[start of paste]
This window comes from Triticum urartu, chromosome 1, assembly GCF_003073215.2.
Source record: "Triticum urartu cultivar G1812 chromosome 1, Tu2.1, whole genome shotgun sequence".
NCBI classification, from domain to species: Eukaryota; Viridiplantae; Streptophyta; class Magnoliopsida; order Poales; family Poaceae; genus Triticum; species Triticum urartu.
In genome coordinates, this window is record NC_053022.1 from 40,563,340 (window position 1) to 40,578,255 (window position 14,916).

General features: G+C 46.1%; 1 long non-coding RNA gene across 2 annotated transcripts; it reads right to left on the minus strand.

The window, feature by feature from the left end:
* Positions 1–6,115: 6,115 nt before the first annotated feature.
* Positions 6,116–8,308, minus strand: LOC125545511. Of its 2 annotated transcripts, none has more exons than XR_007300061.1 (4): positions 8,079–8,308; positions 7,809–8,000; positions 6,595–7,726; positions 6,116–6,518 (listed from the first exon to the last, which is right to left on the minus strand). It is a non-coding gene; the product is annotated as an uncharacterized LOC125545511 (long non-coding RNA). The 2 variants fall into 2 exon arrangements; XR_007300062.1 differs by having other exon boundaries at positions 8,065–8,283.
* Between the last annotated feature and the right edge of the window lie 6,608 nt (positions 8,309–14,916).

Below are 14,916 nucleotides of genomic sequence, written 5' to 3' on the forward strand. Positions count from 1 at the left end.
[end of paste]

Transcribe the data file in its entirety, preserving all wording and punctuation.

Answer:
This window comes from Triticum urartu, chromosome 1, assembly GCF_003073215.2.
Source record: "Triticum urartu cultivar G1812 chromosome 1, Tu2.1, whole genome shotgun sequence".
NCBI classification, from domain to species: Eukaryota; Viridiplantae; Streptophyta; class Magnoliopsida; order Poales; family Poaceae; genus Triticum; species Triticum urartu.
In genome coordinates, this window is record NC_053022.1 from 40,563,340 (window position 1) to 40,578,255 (window position 14,916).

General features: G+C 46.1%; 1 long non-coding RNA gene across 2 annotated transcripts; it reads right to left on the minus strand.

The window, feature by feature from the left end:
* Positions 1–6,115: 6,115 nt before the first annotated feature.
* Positions 6,116–8,308, minus strand: LOC125545511. Of its 2 annotated transcripts, none has more exons than XR_007300061.1 (4): positions 8,079–8,308; positions 7,809–8,000; positions 6,595–7,726; positions 6,116–6,518 (listed from the first exon to the last, which is right to left on the minus strand). It is a non-coding gene; the product is annotated as an uncharacterized LOC125545511 (long non-coding RNA). The 2 variants fall into 2 exon arrangements; XR_007300062.1 differs by having other exon boundaries at positions 8,065–8,283.
* Between the last annotated feature and the right edge of the window lie 6,608 nt (positions 8,309–14,916).

Below are 14,916 nucleotides of genomic sequence, written 5' to 3' on the forward strand. Positions count from 1 at the left end.